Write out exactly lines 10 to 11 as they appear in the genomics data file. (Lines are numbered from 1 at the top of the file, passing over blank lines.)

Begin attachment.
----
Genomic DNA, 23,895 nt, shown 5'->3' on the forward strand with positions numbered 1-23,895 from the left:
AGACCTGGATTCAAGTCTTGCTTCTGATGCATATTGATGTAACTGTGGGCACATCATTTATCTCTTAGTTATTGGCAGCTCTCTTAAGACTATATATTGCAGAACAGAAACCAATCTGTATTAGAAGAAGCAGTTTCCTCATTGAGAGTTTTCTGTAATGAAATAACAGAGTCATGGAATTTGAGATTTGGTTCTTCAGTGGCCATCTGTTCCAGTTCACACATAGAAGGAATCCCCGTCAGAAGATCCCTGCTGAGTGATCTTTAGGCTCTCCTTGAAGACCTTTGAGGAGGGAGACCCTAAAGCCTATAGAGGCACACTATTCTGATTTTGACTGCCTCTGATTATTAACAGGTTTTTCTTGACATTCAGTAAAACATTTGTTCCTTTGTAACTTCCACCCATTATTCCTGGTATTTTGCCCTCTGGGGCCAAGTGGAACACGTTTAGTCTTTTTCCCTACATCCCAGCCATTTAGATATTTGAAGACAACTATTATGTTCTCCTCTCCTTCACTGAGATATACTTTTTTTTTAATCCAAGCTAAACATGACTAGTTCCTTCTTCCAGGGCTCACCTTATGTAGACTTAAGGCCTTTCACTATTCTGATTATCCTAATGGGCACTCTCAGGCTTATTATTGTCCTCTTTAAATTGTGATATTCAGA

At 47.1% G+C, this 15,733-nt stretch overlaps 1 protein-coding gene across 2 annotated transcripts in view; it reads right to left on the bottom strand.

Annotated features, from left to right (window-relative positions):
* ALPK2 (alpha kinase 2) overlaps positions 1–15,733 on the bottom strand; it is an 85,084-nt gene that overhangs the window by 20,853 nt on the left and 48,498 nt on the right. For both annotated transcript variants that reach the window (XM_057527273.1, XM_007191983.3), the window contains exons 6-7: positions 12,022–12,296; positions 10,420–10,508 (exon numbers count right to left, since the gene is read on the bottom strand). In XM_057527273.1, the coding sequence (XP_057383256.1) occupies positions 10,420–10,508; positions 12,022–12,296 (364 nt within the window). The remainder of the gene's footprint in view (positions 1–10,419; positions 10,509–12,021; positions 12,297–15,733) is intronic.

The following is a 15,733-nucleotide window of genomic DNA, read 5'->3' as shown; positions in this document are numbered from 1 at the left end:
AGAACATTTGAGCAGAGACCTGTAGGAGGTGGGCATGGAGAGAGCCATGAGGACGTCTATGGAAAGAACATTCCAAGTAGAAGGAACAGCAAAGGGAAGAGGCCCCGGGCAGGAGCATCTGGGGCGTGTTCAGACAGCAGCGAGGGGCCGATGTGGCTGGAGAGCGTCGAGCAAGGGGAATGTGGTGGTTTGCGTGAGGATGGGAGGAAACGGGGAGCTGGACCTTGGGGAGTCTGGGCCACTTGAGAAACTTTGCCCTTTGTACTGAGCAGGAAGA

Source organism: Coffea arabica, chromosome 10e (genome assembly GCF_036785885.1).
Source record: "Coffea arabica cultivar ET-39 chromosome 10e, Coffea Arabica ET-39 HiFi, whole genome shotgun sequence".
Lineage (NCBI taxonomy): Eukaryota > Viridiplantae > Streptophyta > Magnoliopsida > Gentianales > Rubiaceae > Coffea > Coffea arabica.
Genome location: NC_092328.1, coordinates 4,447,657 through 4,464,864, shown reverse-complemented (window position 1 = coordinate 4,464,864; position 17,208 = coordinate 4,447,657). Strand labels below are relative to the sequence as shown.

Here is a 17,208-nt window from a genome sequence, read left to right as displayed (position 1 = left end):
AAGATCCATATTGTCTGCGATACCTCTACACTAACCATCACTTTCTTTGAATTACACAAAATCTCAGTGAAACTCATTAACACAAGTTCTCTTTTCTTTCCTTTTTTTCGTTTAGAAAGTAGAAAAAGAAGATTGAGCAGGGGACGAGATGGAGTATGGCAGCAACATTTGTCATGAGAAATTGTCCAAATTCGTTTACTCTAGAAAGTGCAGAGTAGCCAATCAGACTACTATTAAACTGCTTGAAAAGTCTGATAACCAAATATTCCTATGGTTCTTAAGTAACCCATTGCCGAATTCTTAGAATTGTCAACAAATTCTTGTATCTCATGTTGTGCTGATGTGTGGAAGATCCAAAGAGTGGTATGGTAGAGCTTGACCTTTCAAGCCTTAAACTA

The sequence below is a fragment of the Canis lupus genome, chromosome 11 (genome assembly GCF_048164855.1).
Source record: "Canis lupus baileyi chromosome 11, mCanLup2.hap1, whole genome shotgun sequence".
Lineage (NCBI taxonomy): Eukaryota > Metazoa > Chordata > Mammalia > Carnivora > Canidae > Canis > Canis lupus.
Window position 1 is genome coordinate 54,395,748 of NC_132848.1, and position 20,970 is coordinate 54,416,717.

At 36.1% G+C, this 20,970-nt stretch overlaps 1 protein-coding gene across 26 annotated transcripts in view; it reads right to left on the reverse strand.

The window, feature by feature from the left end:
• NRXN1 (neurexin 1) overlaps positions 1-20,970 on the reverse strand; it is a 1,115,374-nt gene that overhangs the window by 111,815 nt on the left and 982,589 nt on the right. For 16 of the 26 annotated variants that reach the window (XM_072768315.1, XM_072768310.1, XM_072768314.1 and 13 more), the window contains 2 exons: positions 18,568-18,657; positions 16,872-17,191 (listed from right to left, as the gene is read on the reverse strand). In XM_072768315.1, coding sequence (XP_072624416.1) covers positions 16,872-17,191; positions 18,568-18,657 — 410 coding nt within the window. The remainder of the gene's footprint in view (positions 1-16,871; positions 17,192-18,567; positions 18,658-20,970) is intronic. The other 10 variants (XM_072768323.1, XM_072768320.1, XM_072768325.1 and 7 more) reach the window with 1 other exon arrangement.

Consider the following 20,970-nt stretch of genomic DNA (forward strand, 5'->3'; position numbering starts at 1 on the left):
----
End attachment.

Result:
Lineage (NCBI taxonomy): Eukaryota > Viridiplantae > Streptophyta > Magnoliopsida > Gentianales > Rubiaceae > Coffea > Coffea arabica.
Genome location: NC_092328.1, coordinates 4,447,657 through 4,464,864, shown reverse-complemented (window position 1 = coordinate 4,464,864; position 17,208 = coordinate 4,447,657). Strand labels below are relative to the sequence as shown.